Typically, as soon as she shows signs that she might roll over soon. This happens when she is at 2 – 4 months of age.
Babies also start to lose their startle reflex at around 3 months, which is what the swaddle protects them from.
So 2 to 4 months old is when you should gradually get your child to adjust to sleeping without being swaddled.
Although, many parents might miss these signs, so you could also opt to start transitioning from the swaddle as soon as their 2-month-old mark is nearing.
Tips for Transitioning Out of the Swaddle
Most babies (and parents) have difficulty leaving the swaddle routine, so here are a few tips to make that part easier…
Tip #1: Look Out for Signs of Rolling Over
You don’t want to take out the swaddle entirely suddenly without proper easing out of it.
Abandoning the swaddle cold turkey (without an adjustment period) will most likely bring with it sleep regression and stress to both your baby and you.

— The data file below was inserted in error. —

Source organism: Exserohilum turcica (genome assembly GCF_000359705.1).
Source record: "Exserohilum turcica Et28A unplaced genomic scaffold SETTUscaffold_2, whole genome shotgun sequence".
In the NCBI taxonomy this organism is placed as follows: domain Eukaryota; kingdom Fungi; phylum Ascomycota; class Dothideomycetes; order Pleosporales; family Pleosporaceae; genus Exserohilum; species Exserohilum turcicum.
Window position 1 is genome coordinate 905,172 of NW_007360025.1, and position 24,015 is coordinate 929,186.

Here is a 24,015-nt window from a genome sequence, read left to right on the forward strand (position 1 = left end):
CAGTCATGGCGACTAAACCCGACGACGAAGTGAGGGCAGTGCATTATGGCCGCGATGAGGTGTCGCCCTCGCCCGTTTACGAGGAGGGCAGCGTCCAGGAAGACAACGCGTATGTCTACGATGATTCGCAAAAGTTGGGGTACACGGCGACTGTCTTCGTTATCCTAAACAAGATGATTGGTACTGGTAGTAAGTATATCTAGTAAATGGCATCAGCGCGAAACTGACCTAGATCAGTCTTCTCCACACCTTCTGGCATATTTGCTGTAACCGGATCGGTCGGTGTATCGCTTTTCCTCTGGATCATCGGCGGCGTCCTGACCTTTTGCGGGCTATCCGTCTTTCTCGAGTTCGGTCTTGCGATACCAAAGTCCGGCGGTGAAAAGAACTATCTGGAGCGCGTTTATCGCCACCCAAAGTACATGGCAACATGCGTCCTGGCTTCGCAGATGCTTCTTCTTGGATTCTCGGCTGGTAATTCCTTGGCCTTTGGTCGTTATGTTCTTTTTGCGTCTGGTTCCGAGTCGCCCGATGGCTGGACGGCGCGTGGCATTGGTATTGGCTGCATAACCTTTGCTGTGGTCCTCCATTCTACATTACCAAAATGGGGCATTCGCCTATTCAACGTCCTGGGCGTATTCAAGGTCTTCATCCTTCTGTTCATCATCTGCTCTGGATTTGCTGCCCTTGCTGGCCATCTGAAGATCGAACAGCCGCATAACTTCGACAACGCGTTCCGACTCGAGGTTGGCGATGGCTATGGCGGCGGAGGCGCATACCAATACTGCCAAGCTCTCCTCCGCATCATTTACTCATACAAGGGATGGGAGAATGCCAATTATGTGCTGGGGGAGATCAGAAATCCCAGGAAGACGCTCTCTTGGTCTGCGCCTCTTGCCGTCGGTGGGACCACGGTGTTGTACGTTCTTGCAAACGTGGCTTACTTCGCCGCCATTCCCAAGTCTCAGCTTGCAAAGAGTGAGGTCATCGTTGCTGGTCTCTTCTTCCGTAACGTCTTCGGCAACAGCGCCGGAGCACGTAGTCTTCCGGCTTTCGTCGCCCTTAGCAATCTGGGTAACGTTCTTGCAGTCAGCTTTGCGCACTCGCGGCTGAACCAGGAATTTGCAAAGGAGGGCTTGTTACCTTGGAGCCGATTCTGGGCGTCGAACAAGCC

So what’s a new parent got to do?
First, watch out if your baby shows signs of rolling over because that is the perfect time to start transitioning her.
Now, how do you know it’s a sign she will be able to roll over soon?
If your baby tries to turn on her side.
You’ll know she’s making an attempt if she starts:
- Lifting or pushing her head from the bed
- Lifting her legs while laying on her back and trying to move her hips
- Rolling onto her shoulders
- Rolling from side to side using her hips
Or you also opt to…
Tip #2: Stop the Swaddle Routine Early
You want to avoid being the parent who misses the signs and suddenly has to completely abandon swaddling now that your new baby has started rolling over.
So BEFORE she even shows the signs, you can already start transitioning her out of the swaddle. Many babies have no problem leaving the swaddle when it’s done properly and slowly.